Perched on top of a rocky hill overlooking the Colorado River, in the town of Yuma, in the far southwest corner of the state of Arizona, stand the ruins of the famous Yuma Territorial Prison. The penitentiary was founded in 1876 to lock away the most dangerous felons including murderers, bandits, cattle rustler, drug traffickers and gamblers that roamed lawlessly in this remote corner of the wild west. During its 33 years of operation, a total of 3,069 prisoners, including 29 women, from 21 different countries lived within these walls. These included, aside from hardened criminals, people convicted of odd crimes such as polygamy, seduction, obstructing a railroad, and selling liquor to Indians.
The prison opened for duty on July 1, 1876, when the first seven inmates walked through the gates and were locked into the new cells they had built themselves. Most of the cells were dug out into the side of the hill. The walls were plastered with adobe mud. The exterior wall surrounding the prison was 18 feet high, and averaged 8 feet in thickness at the bottom and 5 feet at the top. A guard stood watch at the main tower with a four-barrel Lowell battery gun which had a firing capacity of 600 rounds a minute with an accuracy up to 300 meters Despite this, twenty six convicts escaped and were never caught.
The most feared place inside the prison was “the dark hole”, a cave measuring 15 x 15 feet, dug into a rock hill, with a strap iron cage in the middle. The “hole” was used for solitary confinements. Prisoners infracting prison rules were thrown into the pitch black hole for several days at a stretch and fed bread and water a couple of times a day. Those trying to escape were punished by being chained to heavy iron balls.
Summer temperatures often soared over the 115-degree mark, while the desert nights were bitter cold. Inmates also had to deal with cockroaches, black widow spiders, scorpions and persistent bedbugs.
An undated photograph of the Yuma Territorial Prison. Photo credit
Several old time western movies, dime novels and even modern popular western novels have featured this place. These work of fiction gave the Yuma Territorial Prison much notoriety. Despite the infamy, the Yuma Territorial Prison was a model institution which had many amenities like a library, an excellent hospital and an electrical generator that was used for lighting and powering blowers that circulated air through the cell blocks at night. Being located next to the river, there was always a cool breeze blowing.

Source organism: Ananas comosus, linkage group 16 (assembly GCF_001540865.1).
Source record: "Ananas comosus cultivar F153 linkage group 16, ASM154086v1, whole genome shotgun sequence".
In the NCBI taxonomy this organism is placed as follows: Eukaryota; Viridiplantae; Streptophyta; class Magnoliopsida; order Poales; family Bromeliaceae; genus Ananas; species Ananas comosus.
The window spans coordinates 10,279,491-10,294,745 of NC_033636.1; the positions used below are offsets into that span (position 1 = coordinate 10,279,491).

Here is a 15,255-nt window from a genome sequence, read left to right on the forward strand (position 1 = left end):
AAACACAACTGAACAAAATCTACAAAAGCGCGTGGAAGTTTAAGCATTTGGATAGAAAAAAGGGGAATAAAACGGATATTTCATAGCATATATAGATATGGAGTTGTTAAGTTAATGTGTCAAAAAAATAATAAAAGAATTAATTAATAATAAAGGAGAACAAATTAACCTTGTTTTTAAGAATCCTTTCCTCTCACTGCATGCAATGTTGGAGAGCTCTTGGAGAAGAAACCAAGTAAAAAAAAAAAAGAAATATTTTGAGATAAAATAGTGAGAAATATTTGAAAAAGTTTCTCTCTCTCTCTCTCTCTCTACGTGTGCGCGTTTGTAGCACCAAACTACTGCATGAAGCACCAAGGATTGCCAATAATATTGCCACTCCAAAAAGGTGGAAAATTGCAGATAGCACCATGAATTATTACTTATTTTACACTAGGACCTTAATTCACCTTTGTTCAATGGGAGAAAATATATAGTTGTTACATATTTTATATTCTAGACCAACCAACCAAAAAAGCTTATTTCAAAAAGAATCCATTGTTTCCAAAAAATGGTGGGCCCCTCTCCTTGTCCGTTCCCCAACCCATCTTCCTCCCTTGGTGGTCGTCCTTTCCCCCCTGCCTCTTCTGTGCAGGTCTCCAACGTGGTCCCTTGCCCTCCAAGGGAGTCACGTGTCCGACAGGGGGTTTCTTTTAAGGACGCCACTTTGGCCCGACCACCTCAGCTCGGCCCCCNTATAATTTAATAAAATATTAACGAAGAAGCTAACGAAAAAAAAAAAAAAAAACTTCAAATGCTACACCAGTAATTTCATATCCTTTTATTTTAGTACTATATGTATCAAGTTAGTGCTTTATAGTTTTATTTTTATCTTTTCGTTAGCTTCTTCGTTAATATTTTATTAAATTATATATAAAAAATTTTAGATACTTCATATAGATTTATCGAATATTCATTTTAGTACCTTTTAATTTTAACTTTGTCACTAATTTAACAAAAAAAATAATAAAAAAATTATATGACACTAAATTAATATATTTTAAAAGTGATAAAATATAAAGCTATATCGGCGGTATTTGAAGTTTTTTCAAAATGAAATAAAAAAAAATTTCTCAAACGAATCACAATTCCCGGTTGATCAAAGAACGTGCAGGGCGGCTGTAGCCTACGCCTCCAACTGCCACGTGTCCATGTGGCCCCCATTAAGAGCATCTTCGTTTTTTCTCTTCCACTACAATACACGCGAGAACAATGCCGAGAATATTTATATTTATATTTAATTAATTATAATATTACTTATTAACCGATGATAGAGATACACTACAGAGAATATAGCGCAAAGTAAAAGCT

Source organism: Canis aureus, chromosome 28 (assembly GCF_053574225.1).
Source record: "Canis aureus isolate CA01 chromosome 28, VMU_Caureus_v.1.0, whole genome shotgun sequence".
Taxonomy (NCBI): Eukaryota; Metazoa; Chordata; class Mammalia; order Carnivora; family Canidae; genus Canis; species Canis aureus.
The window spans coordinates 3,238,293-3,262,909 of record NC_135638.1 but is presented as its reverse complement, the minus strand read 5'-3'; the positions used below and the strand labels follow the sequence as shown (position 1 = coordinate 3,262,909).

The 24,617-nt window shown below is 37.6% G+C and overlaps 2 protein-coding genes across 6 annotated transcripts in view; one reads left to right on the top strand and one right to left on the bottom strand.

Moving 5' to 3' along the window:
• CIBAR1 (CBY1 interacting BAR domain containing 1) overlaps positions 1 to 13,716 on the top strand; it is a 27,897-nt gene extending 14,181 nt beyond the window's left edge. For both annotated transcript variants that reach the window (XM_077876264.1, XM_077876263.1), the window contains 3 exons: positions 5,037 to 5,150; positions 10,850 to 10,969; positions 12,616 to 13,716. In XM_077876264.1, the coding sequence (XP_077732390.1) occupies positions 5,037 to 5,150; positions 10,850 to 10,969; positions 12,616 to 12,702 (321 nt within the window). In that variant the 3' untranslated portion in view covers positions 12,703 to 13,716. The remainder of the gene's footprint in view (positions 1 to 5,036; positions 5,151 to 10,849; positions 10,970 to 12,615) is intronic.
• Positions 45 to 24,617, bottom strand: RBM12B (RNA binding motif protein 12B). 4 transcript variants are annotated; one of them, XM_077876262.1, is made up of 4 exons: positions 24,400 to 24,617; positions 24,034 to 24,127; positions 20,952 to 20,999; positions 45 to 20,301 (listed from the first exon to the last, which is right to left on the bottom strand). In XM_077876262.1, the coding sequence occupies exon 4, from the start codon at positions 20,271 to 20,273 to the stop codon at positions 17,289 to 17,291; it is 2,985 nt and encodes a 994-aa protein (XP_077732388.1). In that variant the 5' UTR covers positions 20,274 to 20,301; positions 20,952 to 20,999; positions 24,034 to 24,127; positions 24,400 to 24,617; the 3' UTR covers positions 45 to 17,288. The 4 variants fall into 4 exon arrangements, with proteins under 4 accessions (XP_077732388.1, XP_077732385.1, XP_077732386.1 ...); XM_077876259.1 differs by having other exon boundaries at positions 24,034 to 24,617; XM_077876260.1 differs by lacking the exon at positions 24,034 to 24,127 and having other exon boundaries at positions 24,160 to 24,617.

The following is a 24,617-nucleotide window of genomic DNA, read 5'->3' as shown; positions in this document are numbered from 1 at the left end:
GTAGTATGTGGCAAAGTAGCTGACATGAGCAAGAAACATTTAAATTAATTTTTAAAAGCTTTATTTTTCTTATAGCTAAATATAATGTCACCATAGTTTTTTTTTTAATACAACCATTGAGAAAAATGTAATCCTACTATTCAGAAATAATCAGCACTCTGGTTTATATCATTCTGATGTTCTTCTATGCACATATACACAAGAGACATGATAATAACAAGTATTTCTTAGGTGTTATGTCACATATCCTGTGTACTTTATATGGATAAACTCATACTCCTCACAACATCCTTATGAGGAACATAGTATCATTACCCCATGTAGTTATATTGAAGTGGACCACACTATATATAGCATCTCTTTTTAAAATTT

A majority of prisoners served only portions of their sentences due to the ease with which paroles and pardons were obtained. One hundred eleven persons died while serving their sentences, but mostly from tuberculosis, which was common throughout the territory. A few died from gunshot wounds when they tried to escape.
The prison eventually closed in 1909 due to over crowding, and a high school moved in from 1910 to 1914. After the school left, the prison fell into disrepair as locals began scavenging it for building materials. During the depression, the empty cells provided shelter to many hobos and homeless families.
The prison is now a state historical park and a must visit for anyone who is a fan of the old west. It is operated as a museum containing many prison artifacts made by prisoners, several of the weapons used by the guards, and a theater providing information on the prison.
Other than the picnic table the entrance to Yuma Territorial Prison looks exactly the same as it did when it closed in 1909. Photo credit
The terrifying solitary confinement “dark cell”. Photo credit
Inside view of the “dark cell”. Photo credit
The guard tower. Photo credit
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